There is a lot of misperception around sample sizes and the confusion happens on both sides of the research. A common question when researchers are starting out is, “How big should my sample size be?.” To help with that, there are handy calculators all over the Internet. But the more troubling part of misunderstanding sample size happens when people consume research and attempt to dismiss it claiming the sample size is too small. To make matters worse, we are in the age of big data where millions of samples are the norm, and so seeing a study with “just” 500 samples seems easy to dismiss. But the data just don’t work that way and I wanted to provide some context around sample size and experimentation.
What’s a good sample size? How many samples should a study have? Unfortunately, the answer depends on how much confidence or accuracy the research needs and the size of the effect being measured. Additionally, these are generally balanced against the cost of additional data. It is impossible to look at any sample size and determine if it’s “statistically significant”. Let me repeat and rephrase that differently: You can never say a sample size is too small if you just know the sample size. And if the researcher is working with a convenience sample (where they take all the data you can get), they should include estimations of uncertainty in their inferences that account for the sample size, even if the sample isn’t small.
Small samples can easily detect large differences
Another way to say this, is that as the experimenter increases the number of samples, they are able to detect smaller and smaller differences. If an experimenter is looking at two things that are vastly different (such as perhaps opinions between “experts” and non-experts), the large difference should be obvious even with a small sample. However, if the experimenter is trying to compare two samples that are very similar (yet still different), it may take a larger sample to find that difference. These are factored into sample size calculations. As a thought experiment, imagine flipping a novelty coin that produced heads 90% of the time. How many flips would it take before you (even intuitively) raised an eyebrow on the difference between heads and tails? It’d be weird (that’s a technical term) if you flipped a coin ten times and only got one tails. Maybe you wouldn’t make any claims about the coin after ten flips, but as you continue to flip the coin, your confidence to say something is wrong would increase, right? And with a hugely unfair coin (that flips heads 90% of the time), it wouldn’t take too many flips before you are convinced. Sometimes, just a handful of samples is still enough to detect a difference.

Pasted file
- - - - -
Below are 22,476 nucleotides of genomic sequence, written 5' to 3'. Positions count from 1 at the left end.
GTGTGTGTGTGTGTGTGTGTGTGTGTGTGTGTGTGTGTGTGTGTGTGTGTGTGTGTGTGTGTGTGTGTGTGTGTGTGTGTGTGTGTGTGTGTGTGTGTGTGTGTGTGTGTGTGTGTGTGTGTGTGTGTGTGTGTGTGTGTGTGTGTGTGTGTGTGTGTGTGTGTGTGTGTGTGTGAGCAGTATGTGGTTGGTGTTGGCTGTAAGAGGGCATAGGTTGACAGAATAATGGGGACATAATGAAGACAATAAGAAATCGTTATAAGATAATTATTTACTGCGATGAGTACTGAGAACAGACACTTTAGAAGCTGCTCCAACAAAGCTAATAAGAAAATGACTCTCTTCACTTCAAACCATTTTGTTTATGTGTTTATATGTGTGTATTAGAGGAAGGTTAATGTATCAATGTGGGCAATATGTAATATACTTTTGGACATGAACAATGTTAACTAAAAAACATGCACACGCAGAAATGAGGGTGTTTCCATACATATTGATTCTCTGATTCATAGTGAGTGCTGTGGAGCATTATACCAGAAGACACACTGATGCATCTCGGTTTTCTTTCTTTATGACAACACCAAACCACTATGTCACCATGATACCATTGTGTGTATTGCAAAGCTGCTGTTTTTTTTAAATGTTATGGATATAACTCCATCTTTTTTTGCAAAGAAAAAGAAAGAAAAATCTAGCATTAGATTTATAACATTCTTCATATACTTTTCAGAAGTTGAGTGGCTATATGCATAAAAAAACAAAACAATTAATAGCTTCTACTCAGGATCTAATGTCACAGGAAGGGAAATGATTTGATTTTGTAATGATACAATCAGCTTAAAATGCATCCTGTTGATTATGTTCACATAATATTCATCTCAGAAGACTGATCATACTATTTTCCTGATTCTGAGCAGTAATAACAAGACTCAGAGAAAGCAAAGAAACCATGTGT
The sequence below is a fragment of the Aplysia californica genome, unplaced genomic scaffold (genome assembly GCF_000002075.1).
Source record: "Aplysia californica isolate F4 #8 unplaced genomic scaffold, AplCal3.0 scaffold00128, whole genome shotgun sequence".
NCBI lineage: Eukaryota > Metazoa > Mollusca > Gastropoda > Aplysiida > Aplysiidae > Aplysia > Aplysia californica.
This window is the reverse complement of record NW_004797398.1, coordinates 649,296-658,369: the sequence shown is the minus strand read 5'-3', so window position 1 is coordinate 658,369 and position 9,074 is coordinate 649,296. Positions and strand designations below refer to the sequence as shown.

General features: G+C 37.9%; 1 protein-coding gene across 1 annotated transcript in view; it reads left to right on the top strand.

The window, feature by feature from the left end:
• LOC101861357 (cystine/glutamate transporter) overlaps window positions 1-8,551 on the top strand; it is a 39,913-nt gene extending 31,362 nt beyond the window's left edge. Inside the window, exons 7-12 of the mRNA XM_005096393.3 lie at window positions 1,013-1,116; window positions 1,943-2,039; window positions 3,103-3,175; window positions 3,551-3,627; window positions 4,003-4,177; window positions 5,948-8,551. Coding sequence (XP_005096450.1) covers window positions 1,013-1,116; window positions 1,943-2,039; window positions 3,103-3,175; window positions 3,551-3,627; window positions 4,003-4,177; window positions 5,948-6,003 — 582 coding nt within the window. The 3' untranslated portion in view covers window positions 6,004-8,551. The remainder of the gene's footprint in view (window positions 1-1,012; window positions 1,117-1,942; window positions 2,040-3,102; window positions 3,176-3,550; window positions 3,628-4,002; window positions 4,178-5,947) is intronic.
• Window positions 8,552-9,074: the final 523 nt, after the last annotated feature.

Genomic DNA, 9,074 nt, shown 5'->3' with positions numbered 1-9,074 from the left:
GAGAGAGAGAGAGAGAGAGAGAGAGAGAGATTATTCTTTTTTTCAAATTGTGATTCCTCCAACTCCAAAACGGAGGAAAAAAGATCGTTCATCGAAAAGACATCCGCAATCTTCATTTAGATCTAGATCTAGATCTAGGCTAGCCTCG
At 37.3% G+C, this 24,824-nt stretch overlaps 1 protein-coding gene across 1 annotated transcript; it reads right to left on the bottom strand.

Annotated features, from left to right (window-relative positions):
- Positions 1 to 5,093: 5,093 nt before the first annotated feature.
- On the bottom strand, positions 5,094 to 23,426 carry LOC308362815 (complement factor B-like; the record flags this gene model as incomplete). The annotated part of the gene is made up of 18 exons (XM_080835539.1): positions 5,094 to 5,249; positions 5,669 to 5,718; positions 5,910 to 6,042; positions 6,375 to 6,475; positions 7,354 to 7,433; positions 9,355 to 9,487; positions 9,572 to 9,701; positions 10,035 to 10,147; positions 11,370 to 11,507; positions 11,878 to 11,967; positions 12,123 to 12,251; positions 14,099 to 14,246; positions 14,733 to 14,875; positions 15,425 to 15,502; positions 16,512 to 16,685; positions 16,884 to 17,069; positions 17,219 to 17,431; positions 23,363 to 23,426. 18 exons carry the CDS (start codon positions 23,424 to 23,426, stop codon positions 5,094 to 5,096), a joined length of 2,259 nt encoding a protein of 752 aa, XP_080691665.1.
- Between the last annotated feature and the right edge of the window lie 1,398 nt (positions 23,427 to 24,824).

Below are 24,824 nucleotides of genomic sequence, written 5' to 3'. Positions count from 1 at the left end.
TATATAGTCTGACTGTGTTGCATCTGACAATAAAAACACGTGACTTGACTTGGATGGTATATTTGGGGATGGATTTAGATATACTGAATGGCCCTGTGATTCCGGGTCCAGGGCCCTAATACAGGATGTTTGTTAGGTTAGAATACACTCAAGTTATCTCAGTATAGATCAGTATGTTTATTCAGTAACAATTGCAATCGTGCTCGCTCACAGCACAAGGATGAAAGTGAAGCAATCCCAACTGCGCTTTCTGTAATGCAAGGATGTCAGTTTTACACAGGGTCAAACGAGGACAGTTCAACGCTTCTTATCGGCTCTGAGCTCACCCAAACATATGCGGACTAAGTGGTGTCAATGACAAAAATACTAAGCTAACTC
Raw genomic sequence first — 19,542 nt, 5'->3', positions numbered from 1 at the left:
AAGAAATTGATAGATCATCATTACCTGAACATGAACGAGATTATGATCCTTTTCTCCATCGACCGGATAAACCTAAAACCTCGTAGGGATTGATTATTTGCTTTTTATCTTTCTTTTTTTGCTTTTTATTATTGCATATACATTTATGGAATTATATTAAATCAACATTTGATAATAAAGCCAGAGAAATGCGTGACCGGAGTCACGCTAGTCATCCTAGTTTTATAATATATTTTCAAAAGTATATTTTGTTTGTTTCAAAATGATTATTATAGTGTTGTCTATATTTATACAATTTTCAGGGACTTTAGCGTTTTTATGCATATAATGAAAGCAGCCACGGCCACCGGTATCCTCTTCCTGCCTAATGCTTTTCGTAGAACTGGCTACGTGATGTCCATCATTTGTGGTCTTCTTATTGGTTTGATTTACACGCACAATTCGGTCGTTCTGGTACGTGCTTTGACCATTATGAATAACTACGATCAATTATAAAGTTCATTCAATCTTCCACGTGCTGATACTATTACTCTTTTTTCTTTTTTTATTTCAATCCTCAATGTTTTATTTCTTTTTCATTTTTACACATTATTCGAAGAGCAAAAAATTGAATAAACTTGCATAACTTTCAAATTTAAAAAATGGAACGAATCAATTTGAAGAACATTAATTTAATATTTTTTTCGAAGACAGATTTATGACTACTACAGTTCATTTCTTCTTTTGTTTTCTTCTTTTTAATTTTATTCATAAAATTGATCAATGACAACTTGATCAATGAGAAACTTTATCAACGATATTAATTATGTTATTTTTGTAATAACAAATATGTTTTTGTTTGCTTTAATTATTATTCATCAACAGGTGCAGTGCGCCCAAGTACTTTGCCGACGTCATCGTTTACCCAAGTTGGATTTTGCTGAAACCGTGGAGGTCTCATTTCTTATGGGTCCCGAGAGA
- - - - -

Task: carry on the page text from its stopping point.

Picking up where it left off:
Samples size dictates the amount of confidence in an estimate
Let’s continue the coin flip thought experiment and say we don’t want test if it’s fair or not (we know it’s not). Instead, we want to estimate the probability of flipping a heads with this coin. Let’s say we flip it 10 times and get 9 heads, can we say the probability is 90%? Perhaps, but it’d be reckless. Because with a little math, we find that the actual probability of getting a heads could be anywhere between 55% and 99% given 9 heads out of 10 flips. If we doubled that to 20 flips and got 18 heads, we could still only say the range is still only 66% to 99%. We could even run a simulation and make a picture of what the number of flips does to the confidence we have in the estimate (with 90% probably of heads).
Look at the left side of that plot, look how our confidence increases rapidly as we add a few more samples. Then look at the rate of improvement between 100 and 200 samples. Statisticians refer to the amount of confidence in an experiment as the “power” of that experiment. Power is defined (in simple terms) as the “likelihood that a study will detect an effect when there is an effect there to be detected.”
Nobody turns down more data
Okay, there are cases where someone would turn down more data, but my point here is sample size is never limited with a casual decision. Collecting data has real costs associated with it. There are either direct costs (such as paying participants, salaries, etc.) or indirect costs of time and effort to gather and clean the data. At some point, it becomes infeasible (perhaps even impossible) to get more data. The cost of that data must be balanced with the benefit of more data. But keep in mind that the benefit of getting more data isn’t linear. To reduce the uncertainty (confidence interval) by half, the sample size must quadruple. So, if you collect 30 samples you can double your precision by adding 120 more samples, but if you are at 500 samples, you’d have to collect and clean 1,500 more samples to have the same proportional benefit in the effect.
Some points of reference
- R.A. Fisher, who developed the design of experiements and who’s techniques are used in most every modern experiment, designed his famous “Lady Tasting Tea” experiment with just 8 cups of tea.
- Anyone who’s researched risk analysis undoubtedly has come across Kahneman and Tversky’s Prospect theory. Their initial study pdf had a sample size of 95 students.
- Ivan Pavlov had 40 dogs (“Pavlov’s Dogs”) from which he developed his Classical Conditioning work.
- Asch’s conformity experiments, influential research on social and peer pressure, used 50 subjects.